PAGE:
Tajikistan has no intention of getting into a direct confrontation with the Taliban. Rather, by taking a few more risks than its neighbors, the Tajik leadership is counting on boosting its popularity, both at home and abroad.
China’s global footprint has expanded exponentially in recent years, becoming a source of investment for countries around the world. But notably, many nations have struggled to grapple with the accompanying implications and political risks.
On October 24, Uzbekistan will hold a carefully choreographed presidential election that almost certainly will lead to a resounding win by its President Shavkat Mirziyoyev, a self-proclaimed reformer. Join us for a discussion on Mirziyoyev’s reform agenda and Tashkent’s calculus at home and abroad.
Chinese firms are adapting to an ever-changing business environment as Central Asian leaders and citizens demand more local job creation, value-added industry, and opportunities for skills and advancement.
It goes without saying that the crisis in Afghanistan will create new risks for the region, but Central Asia has long lived with chaos on its borders, and already has twenty years of experience in dealing with the Taliban.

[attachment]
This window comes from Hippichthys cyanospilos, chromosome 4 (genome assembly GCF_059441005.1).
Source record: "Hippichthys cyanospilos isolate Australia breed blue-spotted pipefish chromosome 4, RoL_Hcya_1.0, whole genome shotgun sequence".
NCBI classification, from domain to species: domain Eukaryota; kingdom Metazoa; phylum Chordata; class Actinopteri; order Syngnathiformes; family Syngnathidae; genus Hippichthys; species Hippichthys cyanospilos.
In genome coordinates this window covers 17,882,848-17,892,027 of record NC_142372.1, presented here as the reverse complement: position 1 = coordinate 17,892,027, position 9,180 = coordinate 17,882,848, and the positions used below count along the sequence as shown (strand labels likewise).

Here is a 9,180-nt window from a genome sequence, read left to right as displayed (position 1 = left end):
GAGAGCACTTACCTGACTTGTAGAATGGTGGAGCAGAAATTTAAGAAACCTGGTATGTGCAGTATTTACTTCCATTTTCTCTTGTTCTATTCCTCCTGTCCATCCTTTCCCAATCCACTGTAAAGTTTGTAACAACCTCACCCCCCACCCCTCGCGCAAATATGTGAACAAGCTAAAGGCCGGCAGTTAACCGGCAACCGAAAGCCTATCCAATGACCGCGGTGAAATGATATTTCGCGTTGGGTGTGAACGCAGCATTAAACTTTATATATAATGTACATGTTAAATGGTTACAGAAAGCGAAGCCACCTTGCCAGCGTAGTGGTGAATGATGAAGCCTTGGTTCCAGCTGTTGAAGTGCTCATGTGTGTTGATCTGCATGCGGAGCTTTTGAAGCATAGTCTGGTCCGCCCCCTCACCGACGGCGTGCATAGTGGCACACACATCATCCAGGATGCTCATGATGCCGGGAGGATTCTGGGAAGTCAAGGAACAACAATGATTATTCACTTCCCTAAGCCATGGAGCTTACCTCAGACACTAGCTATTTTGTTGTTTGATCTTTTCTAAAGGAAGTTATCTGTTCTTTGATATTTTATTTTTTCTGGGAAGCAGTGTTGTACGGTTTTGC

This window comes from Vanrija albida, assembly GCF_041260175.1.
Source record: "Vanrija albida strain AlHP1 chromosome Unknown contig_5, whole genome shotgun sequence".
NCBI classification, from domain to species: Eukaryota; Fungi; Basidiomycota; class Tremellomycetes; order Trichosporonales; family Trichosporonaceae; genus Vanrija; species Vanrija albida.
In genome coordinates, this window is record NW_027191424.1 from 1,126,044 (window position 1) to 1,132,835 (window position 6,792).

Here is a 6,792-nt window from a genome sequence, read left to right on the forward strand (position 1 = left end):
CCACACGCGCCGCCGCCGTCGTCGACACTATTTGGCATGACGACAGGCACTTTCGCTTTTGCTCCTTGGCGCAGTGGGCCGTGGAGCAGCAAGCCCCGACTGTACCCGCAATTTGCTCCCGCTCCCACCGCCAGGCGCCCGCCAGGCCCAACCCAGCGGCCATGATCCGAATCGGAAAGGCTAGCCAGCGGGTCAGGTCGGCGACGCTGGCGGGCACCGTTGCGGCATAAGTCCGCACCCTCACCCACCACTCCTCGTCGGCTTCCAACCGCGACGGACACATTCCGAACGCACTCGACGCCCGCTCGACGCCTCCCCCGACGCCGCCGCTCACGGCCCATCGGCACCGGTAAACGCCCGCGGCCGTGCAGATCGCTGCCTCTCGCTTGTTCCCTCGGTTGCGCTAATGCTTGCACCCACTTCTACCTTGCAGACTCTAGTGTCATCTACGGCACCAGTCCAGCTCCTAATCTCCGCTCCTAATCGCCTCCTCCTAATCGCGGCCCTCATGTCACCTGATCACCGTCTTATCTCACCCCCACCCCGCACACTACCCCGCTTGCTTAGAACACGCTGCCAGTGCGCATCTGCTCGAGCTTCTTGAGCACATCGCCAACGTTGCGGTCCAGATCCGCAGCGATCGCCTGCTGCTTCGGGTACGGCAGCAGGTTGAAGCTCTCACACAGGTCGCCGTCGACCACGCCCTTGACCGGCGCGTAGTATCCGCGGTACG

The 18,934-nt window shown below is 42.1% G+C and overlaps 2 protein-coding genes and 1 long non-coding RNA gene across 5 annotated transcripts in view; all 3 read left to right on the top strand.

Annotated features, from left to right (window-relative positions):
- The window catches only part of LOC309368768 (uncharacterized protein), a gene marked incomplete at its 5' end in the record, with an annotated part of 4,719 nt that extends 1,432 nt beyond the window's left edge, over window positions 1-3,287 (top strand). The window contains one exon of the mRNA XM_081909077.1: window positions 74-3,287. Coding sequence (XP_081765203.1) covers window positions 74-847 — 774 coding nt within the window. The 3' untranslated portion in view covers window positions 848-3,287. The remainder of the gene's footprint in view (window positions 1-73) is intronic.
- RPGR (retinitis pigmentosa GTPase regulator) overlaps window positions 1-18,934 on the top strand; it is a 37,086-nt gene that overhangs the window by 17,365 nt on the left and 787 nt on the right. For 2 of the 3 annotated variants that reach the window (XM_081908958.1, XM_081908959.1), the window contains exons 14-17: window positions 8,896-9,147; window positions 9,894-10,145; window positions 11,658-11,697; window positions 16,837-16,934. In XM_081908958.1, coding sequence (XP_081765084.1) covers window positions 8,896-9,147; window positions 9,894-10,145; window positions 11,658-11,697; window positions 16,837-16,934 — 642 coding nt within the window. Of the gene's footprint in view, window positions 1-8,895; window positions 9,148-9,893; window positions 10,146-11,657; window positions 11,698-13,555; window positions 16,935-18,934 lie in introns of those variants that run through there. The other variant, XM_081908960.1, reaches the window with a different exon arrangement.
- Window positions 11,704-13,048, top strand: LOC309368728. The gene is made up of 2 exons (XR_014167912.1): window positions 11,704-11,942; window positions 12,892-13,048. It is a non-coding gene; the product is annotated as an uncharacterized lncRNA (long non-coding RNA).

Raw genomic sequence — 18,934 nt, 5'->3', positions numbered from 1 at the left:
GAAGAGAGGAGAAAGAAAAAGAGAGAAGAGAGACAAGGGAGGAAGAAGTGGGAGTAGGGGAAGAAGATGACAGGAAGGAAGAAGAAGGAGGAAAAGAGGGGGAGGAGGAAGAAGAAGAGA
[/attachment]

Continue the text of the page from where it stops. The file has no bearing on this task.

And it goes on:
Tajikistan was the only one of Afghanistan’s neighbors that did not engage in talks with the Taliban prior to the militant group’s conquest of most of Afghanistan.
For Kazakhstan, cordial relations with the United States are an important part of its strategy for counterbalancing Russian and Chinese influence.
It was not so long ago that the United States had military bases in the region. But now much depends on whether the advantages would outweigh the inevitable losses that Central Asian countries would sustain as a result of Moscow and Beijing’s displeasure.
The recent escalation did not resemble a local dispute that got out of hand. Dark clouds have been gathering over the region for a long time, and the decision to embark on military action was taken at the highest level.
On April 11, Kyrgyzstan will head to the polls for the third time in six months to vote on a controversial constitutional referendum that would enhance the political power of the president, allow presidents to run for a second term, and push through initiatives designed to weaken the parliament.